Talk about an anticlimactic moment for your 5th grader. Standing on the precipice of adolescence, they were just about to make the dramatic leap from elementary school kid to middle school tween. Now they are missing out on their elementary school graduation, one of the biggest rites of passage in their lives to date.

What’s more, parents can’t reassure them that even though 5th grade fell apart, things will be back to “normal” in the fall. And even in ordinary times, the prospect of middle school can be as terrifying as it is exciting. Small wonder if your child is feeling on shaky ground these days.

What will next year look like?

Most questions about next year remain unanswered. Will your child even get to go to brick-and-mortar middle school in the fall, or will there be more, ugh, remote learning? Beyond whether class will be conducted online or on-site, your child is probably wondering whether they will get to meet their new classmates or, still stuck at home all day for months to come, will they be friendless in the fall? Will they be able to try out for a sports team or the school play? Will they be able to lay claim to that most important of 6th grade real estate — their locker?

Will they be on lockdown forever?

How to help your 5th grader cope

At least that’s one question you can answer with a reassuring and definitive “No”. Even if it seems obvious, this is what your child needs to hear, calmly and clearly, since at this age what’s going on right now feels like it will last forever. As for the questions you can’t answer, psychologist John Duffy says that instead of reassuring them it’s not so bad or that they shouldn’t complain or worry, “the most important thing you can do is to talk with them honestly about any pain or loss they are going through.”

You’ve got to have friends

Duffy, author of Parenting the New Teen in the Age of Anxiety says that the lack of daily socialization right now is especially difficult for kids this age, because they are in the process of developing an identity that is separate from their parents. Emotional connection with their peers is essential. “They are missing out on a lot. They have a need to be with their friends,” he says.

Add a sense of closure to your 5th grader’s losses. Your child won’t be able to say a proper goodbye to kids — some of whom they’ve known since kindergarten — who are going to different middle schools.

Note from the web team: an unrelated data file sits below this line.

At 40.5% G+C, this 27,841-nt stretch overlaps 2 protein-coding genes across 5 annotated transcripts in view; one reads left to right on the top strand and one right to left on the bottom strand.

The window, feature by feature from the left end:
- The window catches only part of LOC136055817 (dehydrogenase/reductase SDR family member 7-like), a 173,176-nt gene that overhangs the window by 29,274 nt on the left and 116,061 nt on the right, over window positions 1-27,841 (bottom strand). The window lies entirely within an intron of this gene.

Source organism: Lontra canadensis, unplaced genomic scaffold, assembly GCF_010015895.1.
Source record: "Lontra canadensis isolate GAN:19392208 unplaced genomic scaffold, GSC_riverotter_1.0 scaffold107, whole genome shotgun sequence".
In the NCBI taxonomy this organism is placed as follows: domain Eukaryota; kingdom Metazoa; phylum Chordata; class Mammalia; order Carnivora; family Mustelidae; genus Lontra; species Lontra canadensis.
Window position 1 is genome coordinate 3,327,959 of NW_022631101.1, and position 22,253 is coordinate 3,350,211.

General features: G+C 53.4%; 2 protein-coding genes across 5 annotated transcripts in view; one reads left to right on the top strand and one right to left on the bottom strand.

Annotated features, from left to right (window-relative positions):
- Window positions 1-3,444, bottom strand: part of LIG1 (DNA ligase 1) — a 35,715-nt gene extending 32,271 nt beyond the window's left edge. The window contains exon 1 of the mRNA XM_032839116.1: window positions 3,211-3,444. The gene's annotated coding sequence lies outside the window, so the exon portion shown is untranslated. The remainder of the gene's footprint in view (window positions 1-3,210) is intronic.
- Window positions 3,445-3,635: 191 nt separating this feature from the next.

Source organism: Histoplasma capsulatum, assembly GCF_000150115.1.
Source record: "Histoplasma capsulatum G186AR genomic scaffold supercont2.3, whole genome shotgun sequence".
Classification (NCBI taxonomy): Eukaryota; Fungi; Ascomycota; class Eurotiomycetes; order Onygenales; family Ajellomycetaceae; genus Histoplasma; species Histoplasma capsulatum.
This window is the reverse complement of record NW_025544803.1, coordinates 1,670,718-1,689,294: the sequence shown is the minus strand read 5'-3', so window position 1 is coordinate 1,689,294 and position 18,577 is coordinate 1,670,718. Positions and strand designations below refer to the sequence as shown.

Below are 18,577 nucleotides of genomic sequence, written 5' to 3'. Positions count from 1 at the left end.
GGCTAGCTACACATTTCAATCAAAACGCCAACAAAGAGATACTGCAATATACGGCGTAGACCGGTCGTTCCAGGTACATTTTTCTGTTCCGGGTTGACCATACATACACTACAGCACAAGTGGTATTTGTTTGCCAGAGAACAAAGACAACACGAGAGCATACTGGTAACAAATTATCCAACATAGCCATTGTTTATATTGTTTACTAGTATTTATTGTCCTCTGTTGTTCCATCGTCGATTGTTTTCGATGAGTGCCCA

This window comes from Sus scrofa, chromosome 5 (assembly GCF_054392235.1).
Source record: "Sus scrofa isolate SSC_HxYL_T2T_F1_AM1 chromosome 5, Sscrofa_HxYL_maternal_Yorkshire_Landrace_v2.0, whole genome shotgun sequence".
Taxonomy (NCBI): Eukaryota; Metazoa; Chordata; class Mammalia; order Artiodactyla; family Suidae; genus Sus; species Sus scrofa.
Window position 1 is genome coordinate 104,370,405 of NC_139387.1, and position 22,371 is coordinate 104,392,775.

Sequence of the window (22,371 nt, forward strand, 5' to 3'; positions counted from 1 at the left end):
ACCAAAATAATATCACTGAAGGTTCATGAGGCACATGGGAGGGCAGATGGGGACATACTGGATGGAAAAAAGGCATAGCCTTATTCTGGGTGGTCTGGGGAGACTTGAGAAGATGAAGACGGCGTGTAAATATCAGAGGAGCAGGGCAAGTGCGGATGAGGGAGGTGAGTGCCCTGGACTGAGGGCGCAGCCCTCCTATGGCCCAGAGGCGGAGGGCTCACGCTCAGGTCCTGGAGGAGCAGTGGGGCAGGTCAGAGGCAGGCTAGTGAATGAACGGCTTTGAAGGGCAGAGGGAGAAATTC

How to help your 5th grader cope

Up your empathy game as your child mourns the loss of playdates, final games, sleepovers, birthday parties, and the reliable, day-to-day cadence of life lived with other kids in the classroom and out. “Tell them, ‘I’m here for you,” says Duffy. “If they know you get it when they say, ‘I’m upset about this,’ they will know they can trust you,” he says, with their worries and grief.

And the hours of screen time you were stressing over just a few months ago? “I want to give parents a break here,” says Duffy. “Right now, for many kids, several hours [of screen time] a day is the best bad idea we’ve got. They need some of that time to connect with friends and to disconnect from trauma. It can be regulating and useful.”

A void parents can’t fill

Your 5th grader’s relationships with the other adults in their life are also essential for their emotional well-being. The abrupt absence of mentors and role models — be it their sports coach, favorite teacher, after-school counselor, or relative — is a massive loss, Duffy says. These relationships help kids build self-esteem and a sense of self-worth.

How to help your 5th grader cope

Think about how you can open up your child’s world to include other caring adults. If there is an important adult in your 5th grader’s life who they haven’t been able to see, find out if that person is up for connecting with your child online or over the phone.

Stuck in sadness

Duffy says that during the first days of the pandemic, he observed that kids were almost happy to be missing school, and “feeling like they were getting away with something.” But as summer approaches, missing out on everything has worn thin. You might see your 5th grader becoming increasingly sad, disengaged, or moody.

How to help your 5th grader cope

Try to get them outside, says Duffy. They may resist and roll their eyes, but the best antidote to feeling sad is to make sure that at least once a day your child gets out and gets moving, be it shooting hoops, riding a bike, playing an outdoor game with siblings, or simply taking a family walk. “It’s important for young bodies to move,” he says. “Kids this age tend to catastrophize. If they are always in their rooms, they will never get out of this mindset. When they get outdoors, they gain perspective that this isn’t going to last forever.” Be on the alert for signs that your child’s sadness is more than a case of situational blues, especially if your child has struggled with mental health issues in the past. Let your child’s doctor know if you notice changes in their appetite or sleep, or if they seem despondent or unable to find pleasure in small distractions or reprieves from being stuck at home, for now.

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